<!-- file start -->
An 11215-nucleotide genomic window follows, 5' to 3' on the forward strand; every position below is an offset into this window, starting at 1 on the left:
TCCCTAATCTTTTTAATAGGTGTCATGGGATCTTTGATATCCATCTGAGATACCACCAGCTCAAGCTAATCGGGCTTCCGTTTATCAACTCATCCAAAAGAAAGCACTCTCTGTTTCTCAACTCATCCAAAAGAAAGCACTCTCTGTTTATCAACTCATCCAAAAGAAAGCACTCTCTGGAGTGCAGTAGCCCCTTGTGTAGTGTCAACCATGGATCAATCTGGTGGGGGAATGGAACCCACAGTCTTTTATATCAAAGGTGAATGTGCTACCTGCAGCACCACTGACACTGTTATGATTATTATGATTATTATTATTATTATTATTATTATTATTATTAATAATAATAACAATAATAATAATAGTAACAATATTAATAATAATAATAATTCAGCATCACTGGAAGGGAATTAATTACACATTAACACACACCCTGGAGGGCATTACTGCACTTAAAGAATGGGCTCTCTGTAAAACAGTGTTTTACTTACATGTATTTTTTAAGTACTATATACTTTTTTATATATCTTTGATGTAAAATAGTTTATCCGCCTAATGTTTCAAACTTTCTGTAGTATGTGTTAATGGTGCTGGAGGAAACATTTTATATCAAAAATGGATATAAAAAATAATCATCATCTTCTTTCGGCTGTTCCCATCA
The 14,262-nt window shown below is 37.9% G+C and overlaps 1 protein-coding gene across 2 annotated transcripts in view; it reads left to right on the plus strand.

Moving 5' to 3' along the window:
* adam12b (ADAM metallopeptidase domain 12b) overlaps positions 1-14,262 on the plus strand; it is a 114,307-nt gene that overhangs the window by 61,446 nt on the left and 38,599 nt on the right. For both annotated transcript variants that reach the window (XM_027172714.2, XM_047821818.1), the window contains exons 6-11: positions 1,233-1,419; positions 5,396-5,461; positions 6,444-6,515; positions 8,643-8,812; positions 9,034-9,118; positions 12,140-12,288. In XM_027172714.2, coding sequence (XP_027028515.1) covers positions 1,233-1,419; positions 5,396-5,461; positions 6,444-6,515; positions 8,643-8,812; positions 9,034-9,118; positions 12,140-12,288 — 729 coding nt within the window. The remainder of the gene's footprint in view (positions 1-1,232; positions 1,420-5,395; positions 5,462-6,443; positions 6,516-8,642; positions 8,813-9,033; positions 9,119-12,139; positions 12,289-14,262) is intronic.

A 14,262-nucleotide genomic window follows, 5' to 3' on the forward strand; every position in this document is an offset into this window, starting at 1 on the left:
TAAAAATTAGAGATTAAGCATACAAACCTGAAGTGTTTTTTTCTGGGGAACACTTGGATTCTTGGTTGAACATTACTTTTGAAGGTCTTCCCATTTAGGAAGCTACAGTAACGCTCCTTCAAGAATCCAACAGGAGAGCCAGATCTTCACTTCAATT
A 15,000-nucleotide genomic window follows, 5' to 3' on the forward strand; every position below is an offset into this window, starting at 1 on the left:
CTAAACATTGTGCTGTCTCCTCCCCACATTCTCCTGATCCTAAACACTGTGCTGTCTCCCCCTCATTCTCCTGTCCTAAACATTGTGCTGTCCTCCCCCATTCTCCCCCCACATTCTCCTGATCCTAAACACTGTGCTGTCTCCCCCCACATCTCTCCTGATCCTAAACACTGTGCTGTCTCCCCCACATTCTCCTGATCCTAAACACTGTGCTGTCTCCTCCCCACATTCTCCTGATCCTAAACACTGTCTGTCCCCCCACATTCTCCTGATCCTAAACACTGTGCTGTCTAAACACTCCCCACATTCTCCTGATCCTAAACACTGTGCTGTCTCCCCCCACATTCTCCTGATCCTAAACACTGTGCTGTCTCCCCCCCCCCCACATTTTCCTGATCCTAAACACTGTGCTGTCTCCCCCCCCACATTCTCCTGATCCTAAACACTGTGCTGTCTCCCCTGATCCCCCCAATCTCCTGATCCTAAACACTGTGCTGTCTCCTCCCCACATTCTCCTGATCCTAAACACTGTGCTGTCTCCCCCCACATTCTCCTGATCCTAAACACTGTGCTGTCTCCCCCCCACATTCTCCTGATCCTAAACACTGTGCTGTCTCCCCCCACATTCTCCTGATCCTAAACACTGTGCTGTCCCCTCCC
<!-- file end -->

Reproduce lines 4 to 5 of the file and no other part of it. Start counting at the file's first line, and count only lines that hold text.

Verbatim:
Moving 5' to 3' along the window:
* adam12b (ADAM metallopeptidase domain 12b) overlaps positions 1-14,262 on the plus strand; it is a 114,307-nt gene that overhangs the window by 61,446 nt on the left and 38,599 nt on the right. For both annotated transcript variants that reach the window (XM_027172714.2, XM_047821818.1), the window contains exons 6-11: positions 1,233-1,419; positions 5,396-5,461; positions 6,444-6,515; positions 8,643-8,812; positions 9,034-9,118; positions 12,140-12,288. In XM_027172714.2, coding sequence (XP_027028515.1) covers positions 1,233-1,419; positions 5,396-5,461; positions 6,444-6,515; positions 8,643-8,812; positions 9,034-9,118; positions 12,140-12,288 — 729 coding nt within the window. The remainder of the gene's footprint in view (positions 1-1,232; positions 1,420-5,395; positions 5,462-6,443; positions 6,516-8,642; positions 8,813-9,033; positions 9,119-12,139; positions 12,289-14,262) is intronic.